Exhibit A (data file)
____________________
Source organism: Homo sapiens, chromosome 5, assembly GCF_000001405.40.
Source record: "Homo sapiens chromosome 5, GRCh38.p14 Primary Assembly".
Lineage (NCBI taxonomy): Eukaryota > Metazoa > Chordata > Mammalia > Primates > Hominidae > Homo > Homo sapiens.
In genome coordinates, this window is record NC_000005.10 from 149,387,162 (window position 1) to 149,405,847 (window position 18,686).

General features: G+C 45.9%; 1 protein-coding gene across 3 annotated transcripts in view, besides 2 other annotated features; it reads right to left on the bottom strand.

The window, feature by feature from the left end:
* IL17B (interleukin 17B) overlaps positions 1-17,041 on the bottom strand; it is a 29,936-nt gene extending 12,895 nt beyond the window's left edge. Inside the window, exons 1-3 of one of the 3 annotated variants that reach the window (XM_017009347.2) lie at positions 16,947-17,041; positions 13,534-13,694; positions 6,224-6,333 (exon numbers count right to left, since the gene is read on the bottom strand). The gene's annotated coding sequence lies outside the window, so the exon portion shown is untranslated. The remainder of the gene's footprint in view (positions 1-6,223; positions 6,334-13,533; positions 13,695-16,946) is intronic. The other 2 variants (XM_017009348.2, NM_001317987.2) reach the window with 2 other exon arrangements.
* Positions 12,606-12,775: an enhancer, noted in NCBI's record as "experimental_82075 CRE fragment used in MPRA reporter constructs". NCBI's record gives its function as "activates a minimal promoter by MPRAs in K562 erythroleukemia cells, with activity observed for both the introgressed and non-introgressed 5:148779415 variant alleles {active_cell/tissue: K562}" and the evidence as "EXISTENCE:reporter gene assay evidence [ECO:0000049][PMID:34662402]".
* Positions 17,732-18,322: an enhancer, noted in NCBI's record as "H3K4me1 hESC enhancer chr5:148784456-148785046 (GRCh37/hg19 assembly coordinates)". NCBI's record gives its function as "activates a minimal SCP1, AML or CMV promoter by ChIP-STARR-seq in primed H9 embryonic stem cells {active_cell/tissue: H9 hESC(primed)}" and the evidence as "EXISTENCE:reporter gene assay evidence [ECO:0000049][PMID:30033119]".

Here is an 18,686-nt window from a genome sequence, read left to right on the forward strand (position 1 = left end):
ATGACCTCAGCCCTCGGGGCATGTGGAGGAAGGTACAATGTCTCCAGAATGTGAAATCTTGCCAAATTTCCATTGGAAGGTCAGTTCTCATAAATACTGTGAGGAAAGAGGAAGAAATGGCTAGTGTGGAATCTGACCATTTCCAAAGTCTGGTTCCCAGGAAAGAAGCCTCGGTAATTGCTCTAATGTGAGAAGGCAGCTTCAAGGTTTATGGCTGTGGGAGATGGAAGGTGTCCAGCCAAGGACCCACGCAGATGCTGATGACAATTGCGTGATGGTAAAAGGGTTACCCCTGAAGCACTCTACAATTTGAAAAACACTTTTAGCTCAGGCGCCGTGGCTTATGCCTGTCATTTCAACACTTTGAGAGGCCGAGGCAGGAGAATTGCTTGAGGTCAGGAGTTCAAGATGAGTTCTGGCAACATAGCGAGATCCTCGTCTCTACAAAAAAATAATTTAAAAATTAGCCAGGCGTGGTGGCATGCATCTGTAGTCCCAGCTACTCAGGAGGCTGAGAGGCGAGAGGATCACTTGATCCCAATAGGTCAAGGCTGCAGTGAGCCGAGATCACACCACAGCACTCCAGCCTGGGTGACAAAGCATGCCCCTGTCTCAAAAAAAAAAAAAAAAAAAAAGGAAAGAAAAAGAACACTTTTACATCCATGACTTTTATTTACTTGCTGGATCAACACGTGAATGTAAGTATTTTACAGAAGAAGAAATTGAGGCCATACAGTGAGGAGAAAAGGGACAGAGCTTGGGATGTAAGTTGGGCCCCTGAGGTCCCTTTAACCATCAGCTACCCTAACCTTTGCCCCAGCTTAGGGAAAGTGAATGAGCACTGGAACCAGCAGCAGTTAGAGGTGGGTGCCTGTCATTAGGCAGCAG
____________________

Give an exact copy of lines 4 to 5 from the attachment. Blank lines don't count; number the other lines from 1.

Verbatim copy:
In genome coordinates, this window is record NC_000005.10 from 149,387,162 (window position 1) to 149,405,847 (window position 18,686).

General features: G+C 45.9%; 1 protein-coding gene across 3 annotated transcripts in view, besides 2 other annotated features; it reads right to left on the bottom strand.